6 Pathetic Right-Wing Attempts to Defend the Indefensible Citizens United (Debunked)
Imagine this: in a week when the latest presidential campaign finance reports reveal a growing list of million-dollar donors to super PACs, right-wing bloggers and Republican lawyers are defending the Supreme Court’s controversial 2010 Citizens United decisions as maligned by media and of course, liberals.
The apologists are saying there’s nothing corrupt going on; it wasn’t caused by Citizen United anyway; it’s people not corporations writing the checks; it’s only free speech; it’s always been done; and it’s good for democracy.
Let’s unmask these silly assertions one by one. It might come as a shock to the right, but Americans who care about democracy can see through their charade.
1. Denying corruption.
Does anybody seriously think that any of these donors, who are some of the most accomplished businessmen in America, are just handing over millions as if they were giving a dollar to a homeless person and walking away? Or might they be investing in something, as, say, political venture capitalists?
Don’t even answer that, but go to the next assertion by the defenders of these super-citizens: that their donations are being given to groups that have no relationship whatsoever to the candidate’s official campaigns. It’s simply a coincidence, nothing more, that super PACs are doing the mudslinging for specific candidates—while official campaign ads are pure as snow.
Nope, Newt Gingrich does not owe anything to casino owner Sheldon Adelson, whose family’s $10 million gift to a pro-Newt super PAC has kept Gingrich’s campaign alive. And when they met in Las Vegas this month, you can be sure that Newt felt no pressure nor did he talk about the campaign. Neither does Rick Santorum owe anything to William Dore or Foster Friess for their big checks to another ‘independent’ and miraculously sympathetic super PAC.
Prove there is quid pro quo corruption going on here, responds James Bopp, the GOP’s attorney behind the Citizens United case. Where’s the evidence, he asks on online forums. Surely Bopp is correct: the founders wanted to create a system dominated by patrons who would have enjoyed golf with King George III (if he were alive today) and feel no fealty.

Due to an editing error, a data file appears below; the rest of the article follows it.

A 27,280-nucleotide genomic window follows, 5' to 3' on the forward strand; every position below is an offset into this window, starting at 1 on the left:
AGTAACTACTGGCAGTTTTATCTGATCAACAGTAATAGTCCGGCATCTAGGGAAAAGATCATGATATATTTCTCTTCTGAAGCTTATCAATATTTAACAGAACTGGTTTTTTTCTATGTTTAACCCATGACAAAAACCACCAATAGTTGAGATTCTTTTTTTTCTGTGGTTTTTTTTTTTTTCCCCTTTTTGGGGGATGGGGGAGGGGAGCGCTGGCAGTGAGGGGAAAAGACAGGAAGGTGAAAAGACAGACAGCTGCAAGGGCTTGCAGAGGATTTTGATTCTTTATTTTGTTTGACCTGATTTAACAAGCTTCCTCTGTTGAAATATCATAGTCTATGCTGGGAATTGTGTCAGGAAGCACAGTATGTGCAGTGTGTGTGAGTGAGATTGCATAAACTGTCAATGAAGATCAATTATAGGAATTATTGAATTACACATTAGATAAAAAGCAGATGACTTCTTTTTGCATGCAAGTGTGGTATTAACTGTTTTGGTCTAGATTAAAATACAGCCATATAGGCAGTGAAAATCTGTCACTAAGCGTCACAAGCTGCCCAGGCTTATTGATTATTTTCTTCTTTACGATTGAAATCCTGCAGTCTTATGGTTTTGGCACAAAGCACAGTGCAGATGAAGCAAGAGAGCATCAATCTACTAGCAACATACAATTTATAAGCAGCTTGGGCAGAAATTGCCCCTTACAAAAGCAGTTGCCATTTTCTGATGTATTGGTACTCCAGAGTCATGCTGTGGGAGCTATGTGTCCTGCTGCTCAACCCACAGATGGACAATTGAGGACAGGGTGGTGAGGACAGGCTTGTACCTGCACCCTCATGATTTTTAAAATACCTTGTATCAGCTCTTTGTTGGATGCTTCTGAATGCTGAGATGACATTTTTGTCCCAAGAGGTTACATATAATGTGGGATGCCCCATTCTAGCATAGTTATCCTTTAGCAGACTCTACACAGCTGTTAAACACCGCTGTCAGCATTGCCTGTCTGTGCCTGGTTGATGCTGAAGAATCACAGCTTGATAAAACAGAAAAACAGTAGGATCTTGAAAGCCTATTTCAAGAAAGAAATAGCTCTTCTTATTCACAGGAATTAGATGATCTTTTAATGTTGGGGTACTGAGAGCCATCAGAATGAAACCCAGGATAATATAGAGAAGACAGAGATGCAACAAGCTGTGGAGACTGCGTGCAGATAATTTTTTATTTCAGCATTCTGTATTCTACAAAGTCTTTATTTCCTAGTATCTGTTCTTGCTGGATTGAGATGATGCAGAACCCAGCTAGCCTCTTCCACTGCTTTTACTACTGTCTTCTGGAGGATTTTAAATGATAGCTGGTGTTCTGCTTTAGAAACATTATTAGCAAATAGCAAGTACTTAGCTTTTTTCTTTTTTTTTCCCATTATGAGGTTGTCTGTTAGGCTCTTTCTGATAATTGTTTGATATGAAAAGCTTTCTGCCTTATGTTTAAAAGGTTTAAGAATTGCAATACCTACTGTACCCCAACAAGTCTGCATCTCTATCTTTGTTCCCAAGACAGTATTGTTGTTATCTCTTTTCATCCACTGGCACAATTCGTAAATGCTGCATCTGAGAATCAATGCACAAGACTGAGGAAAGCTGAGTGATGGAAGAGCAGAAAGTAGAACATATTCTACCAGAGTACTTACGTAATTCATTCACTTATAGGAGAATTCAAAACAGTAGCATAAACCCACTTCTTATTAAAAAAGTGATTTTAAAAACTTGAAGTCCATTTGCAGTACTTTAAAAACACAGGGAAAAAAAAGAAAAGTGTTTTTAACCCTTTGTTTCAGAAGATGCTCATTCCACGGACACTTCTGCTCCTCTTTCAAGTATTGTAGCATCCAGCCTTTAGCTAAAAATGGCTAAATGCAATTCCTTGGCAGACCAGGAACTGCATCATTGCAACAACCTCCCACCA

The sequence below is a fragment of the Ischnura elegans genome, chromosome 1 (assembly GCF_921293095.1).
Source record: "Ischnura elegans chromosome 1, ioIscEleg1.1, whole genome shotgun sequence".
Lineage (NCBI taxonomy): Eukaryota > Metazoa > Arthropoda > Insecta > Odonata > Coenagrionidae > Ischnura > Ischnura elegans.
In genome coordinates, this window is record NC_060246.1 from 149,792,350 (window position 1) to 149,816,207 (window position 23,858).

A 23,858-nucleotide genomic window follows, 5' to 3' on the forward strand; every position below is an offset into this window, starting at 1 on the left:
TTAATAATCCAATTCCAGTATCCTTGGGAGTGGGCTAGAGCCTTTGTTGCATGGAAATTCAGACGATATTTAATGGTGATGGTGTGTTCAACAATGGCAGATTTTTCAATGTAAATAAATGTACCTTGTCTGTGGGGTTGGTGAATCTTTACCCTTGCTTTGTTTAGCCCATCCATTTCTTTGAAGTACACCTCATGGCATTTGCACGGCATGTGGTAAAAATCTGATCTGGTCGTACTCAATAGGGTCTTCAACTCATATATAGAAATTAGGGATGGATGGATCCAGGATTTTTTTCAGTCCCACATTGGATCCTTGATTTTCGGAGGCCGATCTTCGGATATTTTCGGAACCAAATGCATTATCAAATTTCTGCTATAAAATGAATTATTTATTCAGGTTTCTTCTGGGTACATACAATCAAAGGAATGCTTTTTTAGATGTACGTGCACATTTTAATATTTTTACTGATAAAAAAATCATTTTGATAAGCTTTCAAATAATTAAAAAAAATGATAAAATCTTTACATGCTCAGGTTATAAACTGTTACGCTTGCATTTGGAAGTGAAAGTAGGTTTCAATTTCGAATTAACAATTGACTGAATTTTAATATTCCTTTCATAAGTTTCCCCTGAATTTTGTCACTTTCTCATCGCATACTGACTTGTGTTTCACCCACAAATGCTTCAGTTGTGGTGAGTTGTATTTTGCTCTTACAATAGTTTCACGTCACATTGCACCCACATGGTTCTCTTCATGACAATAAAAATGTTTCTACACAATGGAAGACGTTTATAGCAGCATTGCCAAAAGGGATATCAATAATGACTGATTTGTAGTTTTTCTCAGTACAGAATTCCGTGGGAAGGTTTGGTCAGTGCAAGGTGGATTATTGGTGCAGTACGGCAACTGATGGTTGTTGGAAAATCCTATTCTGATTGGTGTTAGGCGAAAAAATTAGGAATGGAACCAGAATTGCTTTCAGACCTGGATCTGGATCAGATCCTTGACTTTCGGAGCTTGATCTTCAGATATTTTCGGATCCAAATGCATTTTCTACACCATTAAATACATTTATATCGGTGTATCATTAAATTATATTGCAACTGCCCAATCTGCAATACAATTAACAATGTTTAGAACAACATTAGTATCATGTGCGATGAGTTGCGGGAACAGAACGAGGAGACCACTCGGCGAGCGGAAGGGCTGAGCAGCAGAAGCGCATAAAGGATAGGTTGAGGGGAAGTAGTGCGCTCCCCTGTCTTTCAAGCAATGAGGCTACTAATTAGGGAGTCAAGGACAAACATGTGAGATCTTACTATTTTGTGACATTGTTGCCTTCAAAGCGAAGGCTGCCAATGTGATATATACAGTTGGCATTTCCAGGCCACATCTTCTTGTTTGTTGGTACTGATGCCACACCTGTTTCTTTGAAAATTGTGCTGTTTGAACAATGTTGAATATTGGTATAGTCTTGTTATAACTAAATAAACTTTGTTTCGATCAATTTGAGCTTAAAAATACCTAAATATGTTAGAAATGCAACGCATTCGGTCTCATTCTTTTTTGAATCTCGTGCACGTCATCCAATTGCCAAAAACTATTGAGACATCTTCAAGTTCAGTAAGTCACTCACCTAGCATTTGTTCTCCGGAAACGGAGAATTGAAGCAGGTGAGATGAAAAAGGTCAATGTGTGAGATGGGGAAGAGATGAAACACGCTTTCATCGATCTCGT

Seriously, even the New York Times has reported that Adelson seems to be playing Gingrich and Romney’s support of Israel against each other, to ensure that whoever gets the GOP nomination will take a hard line, including the possibility of a military strike against Iran. That is what he is buying.
And to summarily dismiss pesky polls showing that a majority of Americans disapprove of the ruling and are losing confidence in the electoral process could not be more off base.
2. Shifting the blame from Citizens United.
It is true that the Supreme Court has deregulated campaign finance laws since the mid-1970s—a trend that transcends single decisions. But Citizens United was special, and did many things including watering down the legal definition of what constitutes corruption—saying it’s not anything that might ingratiate a candidate or officeholder. Nice, eh?
Justice John Paul Stevens, in his Citizens United dissent, called the majority’s view of corruption “crabbed,” meaning excessively narrow, and pointed to the congressional record behind a 2002 ban on soft money (an earlier big money loophole) that discussed interlacing activities that looked like corruption to the Court, when it upheld that ban. But who has time to read 100,000 pages?
The biggest claim by right-wingers such as Mediaite’s Dan Abrams is that Citizens United did not lead to today’s explosion in super PAC activity, and it is “shameful, inexcusable and distorted” for the media to say so. “This argument is wrong,” countered Fred Wertheimer, one of Washington’s most respected campaign finance reform advocates, writing this week. “A little history is in order.”